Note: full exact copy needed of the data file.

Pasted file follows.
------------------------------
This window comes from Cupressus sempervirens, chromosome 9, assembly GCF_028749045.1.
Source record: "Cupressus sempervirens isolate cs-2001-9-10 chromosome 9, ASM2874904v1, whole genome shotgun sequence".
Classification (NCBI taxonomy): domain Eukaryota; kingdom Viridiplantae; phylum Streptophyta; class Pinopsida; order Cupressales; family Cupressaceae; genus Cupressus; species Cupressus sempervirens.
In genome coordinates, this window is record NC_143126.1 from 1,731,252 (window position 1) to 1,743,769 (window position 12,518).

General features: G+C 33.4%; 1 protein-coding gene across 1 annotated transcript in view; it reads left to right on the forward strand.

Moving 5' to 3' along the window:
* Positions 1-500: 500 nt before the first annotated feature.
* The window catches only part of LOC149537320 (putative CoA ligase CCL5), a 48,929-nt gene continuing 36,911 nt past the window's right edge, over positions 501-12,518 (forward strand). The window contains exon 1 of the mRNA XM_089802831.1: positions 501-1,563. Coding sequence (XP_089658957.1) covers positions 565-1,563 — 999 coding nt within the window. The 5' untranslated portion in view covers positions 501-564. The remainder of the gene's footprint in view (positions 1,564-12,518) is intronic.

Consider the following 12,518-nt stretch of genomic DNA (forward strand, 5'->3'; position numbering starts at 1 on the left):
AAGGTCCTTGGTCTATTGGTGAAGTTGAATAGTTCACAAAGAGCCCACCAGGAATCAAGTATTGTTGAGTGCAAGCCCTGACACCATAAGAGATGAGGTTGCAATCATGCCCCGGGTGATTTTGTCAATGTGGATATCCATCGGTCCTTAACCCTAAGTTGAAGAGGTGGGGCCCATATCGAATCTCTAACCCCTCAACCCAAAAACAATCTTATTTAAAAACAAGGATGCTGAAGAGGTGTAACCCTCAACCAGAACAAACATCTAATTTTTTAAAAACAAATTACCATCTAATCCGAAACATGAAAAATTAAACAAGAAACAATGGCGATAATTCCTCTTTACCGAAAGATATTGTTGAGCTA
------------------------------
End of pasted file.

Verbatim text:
This window comes from Cupressus sempervirens, chromosome 9, assembly GCF_028749045.1.
Source record: "Cupressus sempervirens isolate cs-2001-9-10 chromosome 9, ASM2874904v1, whole genome shotgun sequence".
Classification (NCBI taxonomy): domain Eukaryota; kingdom Viridiplantae; phylum Streptophyta; class Pinopsida; order Cupressales; family Cupressaceae; genus Cupressus; species Cupressus sempervirens.
In genome coordinates, this window is record NC_143126.1 from 1,731,252 (window position 1) to 1,743,769 (window position 12,518).

General features: G+C 33.4%; 1 protein-coding gene across 1 annotated transcript in view; it reads left to right on the forward strand.

Moving 5' to 3' along the window:
* Positions 1-500: 500 nt before the first annotated feature.
* The window catches only part of LOC149537320 (putative CoA ligase CCL5), a 48,929-nt gene continuing 36,911 nt past the window's right edge, over positions 501-12,518 (forward strand). The window contains exon 1 of the mRNA XM_089802831.1: positions 501-1,563. Coding sequence (XP_089658957.1) covers positions 565-1,563 — 999 coding nt within the window. The 5' untranslated portion in view covers positions 501-564. The remainder of the gene's footprint in view (positions 1,564-12,518) is intronic.

Consider the following 12,518-nt stretch of genomic DNA (forward strand, 5'->3'; position numbering starts at 1 on the left):
AAGGTCCTTGGTCTATTGGTGAAGTTGAATAGTTCACAAAGAGCCCACCAGGAATCAAGTATTGTTGAGTGCAAGCCCTGACACCATAAGAGATGAGGTTGCAATCATGCCCCGGGTGATTTTGTCAATGTGGATATCCATCGGTCCTTAACCCTAAGTTGAAGAGGTGGGGCCCATATCGAATCTCTAACCCCTCAACCCAAAAACAATCTTATTTAAAAACAAGGATGCTGAAGAGGTGTAACCCTCAACCAGAACAAACATCTAATTTTTTAAAAACAAATTACCATCTAATCCGAAACATGAAAAATTAAACAAGAAACAATGGCGATAATTCCTCTTTACCGAAAGATATTGTTGAGCTA